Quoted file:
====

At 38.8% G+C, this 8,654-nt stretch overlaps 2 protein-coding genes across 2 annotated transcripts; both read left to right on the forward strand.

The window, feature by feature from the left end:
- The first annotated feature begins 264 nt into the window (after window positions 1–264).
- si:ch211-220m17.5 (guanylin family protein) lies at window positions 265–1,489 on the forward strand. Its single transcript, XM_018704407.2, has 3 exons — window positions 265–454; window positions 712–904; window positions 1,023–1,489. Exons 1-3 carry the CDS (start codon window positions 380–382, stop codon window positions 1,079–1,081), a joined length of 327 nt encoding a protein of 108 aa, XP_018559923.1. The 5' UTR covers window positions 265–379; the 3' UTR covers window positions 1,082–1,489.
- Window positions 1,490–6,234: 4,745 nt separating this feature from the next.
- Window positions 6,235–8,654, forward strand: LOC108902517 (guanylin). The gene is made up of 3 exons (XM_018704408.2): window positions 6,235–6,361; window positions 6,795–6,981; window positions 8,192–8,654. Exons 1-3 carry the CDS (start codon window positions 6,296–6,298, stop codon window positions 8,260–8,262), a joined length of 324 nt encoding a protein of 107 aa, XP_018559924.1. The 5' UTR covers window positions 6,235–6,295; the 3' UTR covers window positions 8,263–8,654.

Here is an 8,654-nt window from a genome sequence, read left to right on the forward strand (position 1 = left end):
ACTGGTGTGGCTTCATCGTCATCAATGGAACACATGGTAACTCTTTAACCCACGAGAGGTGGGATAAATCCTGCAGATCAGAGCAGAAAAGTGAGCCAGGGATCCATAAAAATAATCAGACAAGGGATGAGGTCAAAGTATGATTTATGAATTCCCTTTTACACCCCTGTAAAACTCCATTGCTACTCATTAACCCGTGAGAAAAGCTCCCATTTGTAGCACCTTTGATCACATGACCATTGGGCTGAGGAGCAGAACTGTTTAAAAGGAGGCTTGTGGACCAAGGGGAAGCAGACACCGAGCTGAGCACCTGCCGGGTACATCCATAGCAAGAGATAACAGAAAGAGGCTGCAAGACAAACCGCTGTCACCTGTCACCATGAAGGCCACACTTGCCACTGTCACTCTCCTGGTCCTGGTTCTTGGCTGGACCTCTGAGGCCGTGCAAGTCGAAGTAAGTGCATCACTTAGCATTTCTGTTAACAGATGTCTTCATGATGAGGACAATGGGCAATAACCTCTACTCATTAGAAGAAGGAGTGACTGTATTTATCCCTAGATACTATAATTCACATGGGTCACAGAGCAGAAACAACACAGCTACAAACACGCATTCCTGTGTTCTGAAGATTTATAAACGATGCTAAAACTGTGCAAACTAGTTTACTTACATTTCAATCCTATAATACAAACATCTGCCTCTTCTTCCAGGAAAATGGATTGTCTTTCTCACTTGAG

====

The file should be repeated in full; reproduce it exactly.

At 38.8% G+C, this 8,654-nt stretch overlaps 2 protein-coding genes across 2 annotated transcripts; both read left to right on the forward strand.

The window, feature by feature from the left end:
- The first annotated feature begins 264 nt into the window (after window positions 1–264).
- si:ch211-220m17.5 (guanylin family protein) lies at window positions 265–1,489 on the forward strand. Its single transcript, XM_018704407.2, has 3 exons — window positions 265–454; window positions 712–904; window positions 1,023–1,489. Exons 1-3 carry the CDS (start codon window positions 380–382, stop codon window positions 1,079–1,081), a joined length of 327 nt encoding a protein of 108 aa, XP_018559923.1. The 5' UTR covers window positions 265–379; the 3' UTR covers window positions 1,082–1,489.
- Window positions 1,490–6,234: 4,745 nt separating this feature from the next.
- Window positions 6,235–8,654, forward strand: LOC108902517 (guanylin). The gene is made up of 3 exons (XM_018704408.2): window positions 6,235–6,361; window positions 6,795–6,981; window positions 8,192–8,654. Exons 1-3 carry the CDS (start codon window positions 6,296–6,298, stop codon window positions 8,260–8,262), a joined length of 324 nt encoding a protein of 107 aa, XP_018559924.1. The 5' UTR covers window positions 6,235–6,295; the 3' UTR covers window positions 8,263–8,654.

Here is an 8,654-nt window from a genome sequence, read left to right on the forward strand (position 1 = left end):
ACTGGTGTGGCTTCATCGTCATCAATGGAACACATGGTAACTCTTTAACCCACGAGAGGTGGGATAAATCCTGCAGATCAGAGCAGAAAAGTGAGCCAGGGATCCATAAAAATAATCAGACAAGGGATGAGGTCAAAGTATGATTTATGAATTCCCTTTTACACCCCTGTAAAACTCCATTGCTACTCATTAACCCGTGAGAAAAGCTCCCATTTGTAGCACCTTTGATCACATGACCATTGGGCTGAGGAGCAGAACTGTTTAAAAGGAGGCTTGTGGACCAAGGGGAAGCAGACACCGAGCTGAGCACCTGCCGGGTACATCCATAGCAAGAGATAACAGAAAGAGGCTGCAAGACAAACCGCTGTCACCTGTCACCATGAAGGCCACACTTGCCACTGTCACTCTCCTGGTCCTGGTTCTTGGCTGGACCTCTGAGGCCGTGCAAGTCGAAGTAAGTGCATCACTTAGCATTTCTGTTAACAGATGTCTTCATGATGAGGACAATGGGCAATAACCTCTACTCATTAGAAGAAGGAGTGACTGTATTTATCCCTAGATACTATAATTCACATGGGTCACAGAGCAGAAACAACACAGCTACAAACACGCATTCCTGTGTTCTGAAGATTTATAAACGATGCTAAAACTGTGCAAACTAGTTTACTTACATTTCAATCCTATAATACAAACATCTGCCTCTTCTTCCAGGAAAATGGATTGTCTTTCTCACTTGAG